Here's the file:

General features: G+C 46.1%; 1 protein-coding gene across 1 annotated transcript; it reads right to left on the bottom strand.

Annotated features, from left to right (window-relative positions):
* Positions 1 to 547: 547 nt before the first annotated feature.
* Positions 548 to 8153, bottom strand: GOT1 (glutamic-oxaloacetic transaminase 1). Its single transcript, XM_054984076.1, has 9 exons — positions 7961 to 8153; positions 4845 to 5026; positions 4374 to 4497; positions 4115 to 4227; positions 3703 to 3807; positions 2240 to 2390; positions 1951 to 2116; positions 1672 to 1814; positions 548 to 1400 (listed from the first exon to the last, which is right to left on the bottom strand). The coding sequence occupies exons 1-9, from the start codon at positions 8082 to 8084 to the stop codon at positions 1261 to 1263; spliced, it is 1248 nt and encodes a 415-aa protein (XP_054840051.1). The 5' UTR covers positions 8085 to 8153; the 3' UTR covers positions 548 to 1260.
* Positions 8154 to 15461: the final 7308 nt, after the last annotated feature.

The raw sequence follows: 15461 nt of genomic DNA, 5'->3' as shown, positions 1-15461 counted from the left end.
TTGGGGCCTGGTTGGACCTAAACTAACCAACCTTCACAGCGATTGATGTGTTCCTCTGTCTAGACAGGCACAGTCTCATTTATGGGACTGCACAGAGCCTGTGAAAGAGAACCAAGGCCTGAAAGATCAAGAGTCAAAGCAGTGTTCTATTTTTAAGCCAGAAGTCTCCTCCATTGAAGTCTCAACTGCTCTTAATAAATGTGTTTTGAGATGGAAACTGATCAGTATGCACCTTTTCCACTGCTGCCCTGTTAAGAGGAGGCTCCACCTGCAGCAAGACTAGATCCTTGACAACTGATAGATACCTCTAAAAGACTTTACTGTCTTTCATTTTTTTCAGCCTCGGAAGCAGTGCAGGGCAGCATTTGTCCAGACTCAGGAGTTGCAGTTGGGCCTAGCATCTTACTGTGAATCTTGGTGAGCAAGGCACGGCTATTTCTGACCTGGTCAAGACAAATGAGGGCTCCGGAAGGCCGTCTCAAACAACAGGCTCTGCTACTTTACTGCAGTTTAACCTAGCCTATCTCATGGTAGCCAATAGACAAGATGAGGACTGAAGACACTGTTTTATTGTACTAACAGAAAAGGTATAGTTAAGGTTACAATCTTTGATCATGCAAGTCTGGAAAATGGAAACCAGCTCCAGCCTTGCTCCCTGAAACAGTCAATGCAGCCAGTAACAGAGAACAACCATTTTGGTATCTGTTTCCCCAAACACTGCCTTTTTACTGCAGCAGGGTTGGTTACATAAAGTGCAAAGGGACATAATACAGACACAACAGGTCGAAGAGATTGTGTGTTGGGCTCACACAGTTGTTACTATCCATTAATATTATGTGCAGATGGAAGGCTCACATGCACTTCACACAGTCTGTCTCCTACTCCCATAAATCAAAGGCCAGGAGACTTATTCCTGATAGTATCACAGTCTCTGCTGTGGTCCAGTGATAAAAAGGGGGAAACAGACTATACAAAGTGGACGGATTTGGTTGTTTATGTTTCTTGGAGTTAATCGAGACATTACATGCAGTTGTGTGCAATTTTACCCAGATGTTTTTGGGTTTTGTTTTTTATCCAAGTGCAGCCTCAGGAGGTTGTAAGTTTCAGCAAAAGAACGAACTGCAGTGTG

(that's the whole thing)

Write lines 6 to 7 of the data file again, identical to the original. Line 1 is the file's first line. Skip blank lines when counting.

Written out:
The raw sequence follows: 15461 nt of genomic DNA, 5'->3' as shown, positions 1-15461 counted from the left end.
TTGGGGCCTGGTTGGACCTAAACTAACCAACCTTCACAGCGATTGATGTGTTCCTCTGTCTAGACAGGCACAGTCTCATTTATGGGACTGCACAGAGCCTGTGAAAGAGAACCAAGGCCTGAAAGATCAAGAGTCAAAGCAGTGTTCTATTTTTAAGCCAGAAGTCTCCTCCATTGAAGTCTCAACTGCTCTTAATAAATGTGTTTTGAGATGGAAACTGATCAGTATGCACCTTTTCCACTGCTGCCCTGTTAAGAGGAGGCTCCACCTGCAGCAAGACTAGATCCTTGACAACTGATAGATACCTCTAAAAGACTTTACTGTCTTTCATTTTTTTCAGCCTCGGAAGCAGTGCAGGGCAGCATTTGTCCAGACTCAGGAGTTGCAGTTGGGCCTAGCATCTTACTGTGAATCTTGGTGAGCAAGGCACGGCTATTTCTGACCTGGTCAAGACAAATGAGGGCTCCGGAAGGCCGTCTCAAACAACAGGCTCTGCTACTTTACTGCAGTTTAACCTAGCCTATCTCATGGTAGCCAATAGACAAGATGAGGACTGAAGACACTGTTTTATTGTACTAACAGAAAAGGTATAGTTAAGGTTACAATCTTTGATCATGCAAGTCTGGAAAATGGAAACCAGCTCCAGCCTTGCTCCCTGAAACAGTCAATGCAGCCAGTAACAGAGAACAACCATTTTGGTATCTGTTTCCCCAAACACTGCCTTTTTACTGCAGCAGGGTTGGTTACATAAAGTGCAAAGGGACATAATACAGACACAACAGGTCGAAGAGATTGTGTGTTGGGCTCACACAGTTGTTACTATCCATTAATATTATGTGCAGATGGAAGGCTCACATGCACTTCACACAGTCTGTCTCCTACTCCCATAAATCAAAGGCCAGGAGACTTATTCCTGATAGTATCACAGTCTCTGCTGTGGTCCAGTGATAAAAAGGGGGAAACAGACTATACAAAGTGGACGGATTTGGTTGTTTATGTTTCTTGGAGTTAATCGAGACATTACATGCAGTTGTGTGCAATTTTACCCAGATGTTTTTGGGTTTTGTTTTTTATCCAAGTGCAGCCTCAGGAGGTTGTAAGTTTCAGCAAAAGAACGAACTGCAGTGTG